Thus, Rule 1.11(e) essentially makes clear that “agency rulemaking functions” are not within the scope of the term “matter” as that term is used in Rule 1.11.
The focus of this article is on lawyers who move from public service to private practice. When a lawyer moves from public service to private practice, the essential provisions for analyzing potential conflicts are paragraphs (a), (b), and (c) of Rule 1.11. With deliberate oversimplification, I will squeeze each of these three important paragraphs down to its essence.
Rule 1.11(a) provides that a lawyer who has formerly served as a public officer or employee of the government “shall not represent a client in connection with a matter in which the lawyer participated personally and substantially as a public officer or employee, unless the appropriate government agency gives its informed consent, confirmed in writing, to the representation.” By implication, informed consent from the appropriate government agency cures the conflict, removing the disqualification and allowing the individual to undertake the representation.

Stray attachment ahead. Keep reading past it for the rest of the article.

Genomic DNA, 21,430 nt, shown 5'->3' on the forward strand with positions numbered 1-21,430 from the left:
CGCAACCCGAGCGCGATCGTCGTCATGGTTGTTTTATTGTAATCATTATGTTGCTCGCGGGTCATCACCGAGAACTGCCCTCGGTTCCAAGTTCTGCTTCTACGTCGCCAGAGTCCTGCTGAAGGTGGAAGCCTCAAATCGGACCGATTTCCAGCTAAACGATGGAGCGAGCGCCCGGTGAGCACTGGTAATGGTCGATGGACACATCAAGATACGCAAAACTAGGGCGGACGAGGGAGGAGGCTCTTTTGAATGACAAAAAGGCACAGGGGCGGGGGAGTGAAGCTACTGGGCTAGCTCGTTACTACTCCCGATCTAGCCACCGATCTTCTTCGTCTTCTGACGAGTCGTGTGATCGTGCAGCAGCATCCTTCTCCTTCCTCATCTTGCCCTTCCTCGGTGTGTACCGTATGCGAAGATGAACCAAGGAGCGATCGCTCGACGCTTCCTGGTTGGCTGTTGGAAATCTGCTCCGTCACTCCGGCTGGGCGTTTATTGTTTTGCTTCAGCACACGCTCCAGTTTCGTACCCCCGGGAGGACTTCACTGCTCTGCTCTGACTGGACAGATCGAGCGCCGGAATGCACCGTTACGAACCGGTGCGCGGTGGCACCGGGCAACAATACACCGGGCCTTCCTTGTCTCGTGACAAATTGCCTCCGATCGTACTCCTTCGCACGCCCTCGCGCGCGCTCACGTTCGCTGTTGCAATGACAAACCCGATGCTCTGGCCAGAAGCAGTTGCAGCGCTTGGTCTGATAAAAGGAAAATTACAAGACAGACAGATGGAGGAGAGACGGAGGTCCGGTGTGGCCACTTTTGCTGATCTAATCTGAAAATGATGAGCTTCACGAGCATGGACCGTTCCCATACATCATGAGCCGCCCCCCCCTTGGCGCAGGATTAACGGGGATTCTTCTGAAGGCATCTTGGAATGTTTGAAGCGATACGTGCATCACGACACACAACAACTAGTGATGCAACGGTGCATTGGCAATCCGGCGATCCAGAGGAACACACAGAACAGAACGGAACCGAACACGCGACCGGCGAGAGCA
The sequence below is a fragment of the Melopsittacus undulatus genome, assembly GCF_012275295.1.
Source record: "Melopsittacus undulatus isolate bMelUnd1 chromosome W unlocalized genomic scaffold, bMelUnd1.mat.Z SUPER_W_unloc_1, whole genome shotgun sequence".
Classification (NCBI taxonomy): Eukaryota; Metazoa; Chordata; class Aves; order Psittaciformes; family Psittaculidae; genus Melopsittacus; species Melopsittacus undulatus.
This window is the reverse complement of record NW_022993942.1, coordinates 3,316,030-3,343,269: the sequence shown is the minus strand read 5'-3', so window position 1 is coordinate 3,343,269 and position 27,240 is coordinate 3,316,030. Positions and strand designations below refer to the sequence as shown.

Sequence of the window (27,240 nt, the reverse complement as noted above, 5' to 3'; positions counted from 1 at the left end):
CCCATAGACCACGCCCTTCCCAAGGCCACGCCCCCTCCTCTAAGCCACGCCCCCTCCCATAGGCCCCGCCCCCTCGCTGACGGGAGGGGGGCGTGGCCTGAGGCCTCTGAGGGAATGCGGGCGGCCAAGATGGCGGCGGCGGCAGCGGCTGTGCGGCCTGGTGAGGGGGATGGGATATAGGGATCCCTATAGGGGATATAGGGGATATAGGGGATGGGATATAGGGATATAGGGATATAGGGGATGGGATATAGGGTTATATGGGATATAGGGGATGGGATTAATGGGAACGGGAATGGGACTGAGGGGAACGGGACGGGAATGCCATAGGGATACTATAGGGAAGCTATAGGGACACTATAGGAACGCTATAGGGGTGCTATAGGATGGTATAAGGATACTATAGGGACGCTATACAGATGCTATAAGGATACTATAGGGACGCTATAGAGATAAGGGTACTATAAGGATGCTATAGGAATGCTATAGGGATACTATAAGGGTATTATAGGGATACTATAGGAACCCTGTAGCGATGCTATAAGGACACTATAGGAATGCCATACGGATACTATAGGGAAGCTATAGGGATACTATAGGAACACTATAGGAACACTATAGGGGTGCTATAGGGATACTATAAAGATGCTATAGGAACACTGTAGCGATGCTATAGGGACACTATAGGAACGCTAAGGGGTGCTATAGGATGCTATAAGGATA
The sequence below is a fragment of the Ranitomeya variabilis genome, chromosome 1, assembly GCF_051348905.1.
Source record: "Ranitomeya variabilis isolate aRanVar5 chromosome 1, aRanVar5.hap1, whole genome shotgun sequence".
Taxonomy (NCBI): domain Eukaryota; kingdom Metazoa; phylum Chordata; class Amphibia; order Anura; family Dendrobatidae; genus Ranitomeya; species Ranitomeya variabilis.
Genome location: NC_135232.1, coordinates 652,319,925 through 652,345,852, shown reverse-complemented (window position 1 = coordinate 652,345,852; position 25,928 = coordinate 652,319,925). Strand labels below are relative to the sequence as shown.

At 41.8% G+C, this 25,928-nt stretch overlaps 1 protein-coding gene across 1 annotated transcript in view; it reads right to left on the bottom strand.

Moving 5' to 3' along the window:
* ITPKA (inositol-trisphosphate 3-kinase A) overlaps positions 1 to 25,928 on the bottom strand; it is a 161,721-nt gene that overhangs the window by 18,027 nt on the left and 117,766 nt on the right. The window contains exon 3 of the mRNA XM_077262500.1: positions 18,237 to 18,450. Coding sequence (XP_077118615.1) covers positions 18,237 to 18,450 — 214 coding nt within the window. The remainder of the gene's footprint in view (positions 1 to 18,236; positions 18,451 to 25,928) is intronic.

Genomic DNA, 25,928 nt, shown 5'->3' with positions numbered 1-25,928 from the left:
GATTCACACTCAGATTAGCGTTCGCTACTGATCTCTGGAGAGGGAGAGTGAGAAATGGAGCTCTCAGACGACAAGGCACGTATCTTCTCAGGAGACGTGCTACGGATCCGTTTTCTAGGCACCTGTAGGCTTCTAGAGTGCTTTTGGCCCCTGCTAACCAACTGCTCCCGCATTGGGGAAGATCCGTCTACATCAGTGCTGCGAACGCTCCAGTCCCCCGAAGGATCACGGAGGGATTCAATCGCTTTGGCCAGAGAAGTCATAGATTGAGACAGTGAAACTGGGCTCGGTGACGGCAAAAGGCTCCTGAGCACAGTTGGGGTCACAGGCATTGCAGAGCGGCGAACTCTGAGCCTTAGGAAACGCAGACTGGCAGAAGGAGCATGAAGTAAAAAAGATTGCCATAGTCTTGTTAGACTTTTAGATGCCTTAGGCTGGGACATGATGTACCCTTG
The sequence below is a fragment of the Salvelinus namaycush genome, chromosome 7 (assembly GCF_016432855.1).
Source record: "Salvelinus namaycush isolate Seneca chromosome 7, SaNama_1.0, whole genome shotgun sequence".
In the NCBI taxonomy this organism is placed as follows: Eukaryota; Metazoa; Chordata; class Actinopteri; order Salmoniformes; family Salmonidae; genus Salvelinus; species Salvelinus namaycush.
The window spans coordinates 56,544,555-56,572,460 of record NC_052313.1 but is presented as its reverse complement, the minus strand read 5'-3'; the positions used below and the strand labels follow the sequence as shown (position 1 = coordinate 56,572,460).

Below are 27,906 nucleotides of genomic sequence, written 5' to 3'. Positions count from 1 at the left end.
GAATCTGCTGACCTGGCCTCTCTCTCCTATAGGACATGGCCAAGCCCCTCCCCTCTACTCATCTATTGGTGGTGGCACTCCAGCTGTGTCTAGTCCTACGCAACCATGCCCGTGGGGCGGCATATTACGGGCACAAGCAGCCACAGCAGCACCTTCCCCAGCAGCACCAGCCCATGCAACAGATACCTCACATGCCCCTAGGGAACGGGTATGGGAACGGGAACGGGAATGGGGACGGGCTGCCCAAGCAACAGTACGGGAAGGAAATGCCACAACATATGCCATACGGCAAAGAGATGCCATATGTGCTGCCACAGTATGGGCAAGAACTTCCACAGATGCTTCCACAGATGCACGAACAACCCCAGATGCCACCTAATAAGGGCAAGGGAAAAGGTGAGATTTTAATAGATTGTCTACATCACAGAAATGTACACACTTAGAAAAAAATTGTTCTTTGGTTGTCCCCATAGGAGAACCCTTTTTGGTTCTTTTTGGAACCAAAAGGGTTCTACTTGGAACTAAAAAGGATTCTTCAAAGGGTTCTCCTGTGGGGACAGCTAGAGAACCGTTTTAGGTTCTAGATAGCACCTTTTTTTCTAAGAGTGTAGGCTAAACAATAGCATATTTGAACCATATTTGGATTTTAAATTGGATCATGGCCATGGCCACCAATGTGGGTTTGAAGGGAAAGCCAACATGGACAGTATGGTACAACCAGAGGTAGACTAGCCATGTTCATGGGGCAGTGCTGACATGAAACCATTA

Rule 1.11(c) provides that a lawyer/public servant who acquired “confidential government information” about a person “may not represent a private client whose interests are adverse to that person in a matter in which the information could be used to the material disadvantage of that person.” Rule 1.11(c) then defines the term “confidential government information” as information (1) “obtained under governmental authority,” and (2) “not otherwise available to the public,” and (3) either (i) that the government is prohibited from disclosing to the public, or (ii) that the government has a legal privilege not to disclose. Unlike Rule 1.11(a), Rule 1.11 (c) has no consent provision. Thus, government consent will not remove the disqualification from the individual possessing confidential government information.